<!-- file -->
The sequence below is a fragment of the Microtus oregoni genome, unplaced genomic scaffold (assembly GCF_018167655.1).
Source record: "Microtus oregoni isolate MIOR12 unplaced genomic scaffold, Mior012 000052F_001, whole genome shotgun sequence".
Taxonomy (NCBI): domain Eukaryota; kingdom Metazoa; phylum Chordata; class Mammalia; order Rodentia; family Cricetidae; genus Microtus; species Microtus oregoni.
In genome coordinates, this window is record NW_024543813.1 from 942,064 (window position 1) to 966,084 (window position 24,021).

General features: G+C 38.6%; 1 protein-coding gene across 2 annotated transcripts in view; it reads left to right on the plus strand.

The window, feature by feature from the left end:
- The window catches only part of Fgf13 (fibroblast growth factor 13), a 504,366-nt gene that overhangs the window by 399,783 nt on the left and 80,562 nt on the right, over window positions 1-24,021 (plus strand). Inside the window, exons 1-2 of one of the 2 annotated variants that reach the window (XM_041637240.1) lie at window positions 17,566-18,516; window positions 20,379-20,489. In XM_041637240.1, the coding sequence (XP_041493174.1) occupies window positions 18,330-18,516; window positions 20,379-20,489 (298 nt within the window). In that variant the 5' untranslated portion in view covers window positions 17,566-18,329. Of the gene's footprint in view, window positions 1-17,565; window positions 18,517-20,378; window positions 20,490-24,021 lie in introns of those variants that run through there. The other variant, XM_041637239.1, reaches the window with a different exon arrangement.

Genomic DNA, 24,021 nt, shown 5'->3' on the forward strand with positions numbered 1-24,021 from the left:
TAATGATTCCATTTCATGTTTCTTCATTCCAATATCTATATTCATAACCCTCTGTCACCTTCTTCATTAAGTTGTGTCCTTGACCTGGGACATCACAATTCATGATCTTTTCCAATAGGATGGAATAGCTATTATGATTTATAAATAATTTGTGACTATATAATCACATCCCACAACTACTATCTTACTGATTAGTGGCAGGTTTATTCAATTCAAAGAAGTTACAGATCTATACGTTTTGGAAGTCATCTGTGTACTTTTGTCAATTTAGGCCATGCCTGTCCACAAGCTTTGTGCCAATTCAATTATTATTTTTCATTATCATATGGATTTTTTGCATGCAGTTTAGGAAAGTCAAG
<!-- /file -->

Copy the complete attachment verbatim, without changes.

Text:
The sequence below is a fragment of the Microtus oregoni genome, unplaced genomic scaffold (assembly GCF_018167655.1).
Source record: "Microtus oregoni isolate MIOR12 unplaced genomic scaffold, Mior012 000052F_001, whole genome shotgun sequence".
Taxonomy (NCBI): domain Eukaryota; kingdom Metazoa; phylum Chordata; class Mammalia; order Rodentia; family Cricetidae; genus Microtus; species Microtus oregoni.
In genome coordinates, this window is record NW_024543813.1 from 942,064 (window position 1) to 966,084 (window position 24,021).

General features: G+C 38.6%; 1 protein-coding gene across 2 annotated transcripts in view; it reads left to right on the plus strand.

The window, feature by feature from the left end:
- The window catches only part of Fgf13 (fibroblast growth factor 13), a 504,366-nt gene that overhangs the window by 399,783 nt on the left and 80,562 nt on the right, over window positions 1-24,021 (plus strand). Inside the window, exons 1-2 of one of the 2 annotated variants that reach the window (XM_041637240.1) lie at window positions 17,566-18,516; window positions 20,379-20,489. In XM_041637240.1, the coding sequence (XP_041493174.1) occupies window positions 18,330-18,516; window positions 20,379-20,489 (298 nt within the window). In that variant the 5' untranslated portion in view covers window positions 17,566-18,329. Of the gene's footprint in view, window positions 1-17,565; window positions 18,517-20,378; window positions 20,490-24,021 lie in introns of those variants that run through there. The other variant, XM_041637239.1, reaches the window with a different exon arrangement.

Genomic DNA, 24,021 nt, shown 5'->3' on the forward strand with positions numbered 1-24,021 from the left:
TAATGATTCCATTTCATGTTTCTTCATTCCAATATCTATATTCATAACCCTCTGTCACCTTCTTCATTAAGTTGTGTCCTTGACCTGGGACATCACAATTCATGATCTTTTCCAATAGGATGGAATAGCTATTATGATTTATAAATAATTTGTGACTATATAATCACATCCCACAACTACTATCTTACTGATTAGTGGCAGGTTTATTCAATTCAAAGAAGTTACAGATCTATACGTTTTGGAAGTCATCTGTGTACTTTTGTCAATTTAGGCCATGCCTGTCCACAAGCTTTGTGCCAATTCAATTATTATTTTTCATTATCATATGGATTTTTTGCATGCAGTTTAGGAAAGTCAAG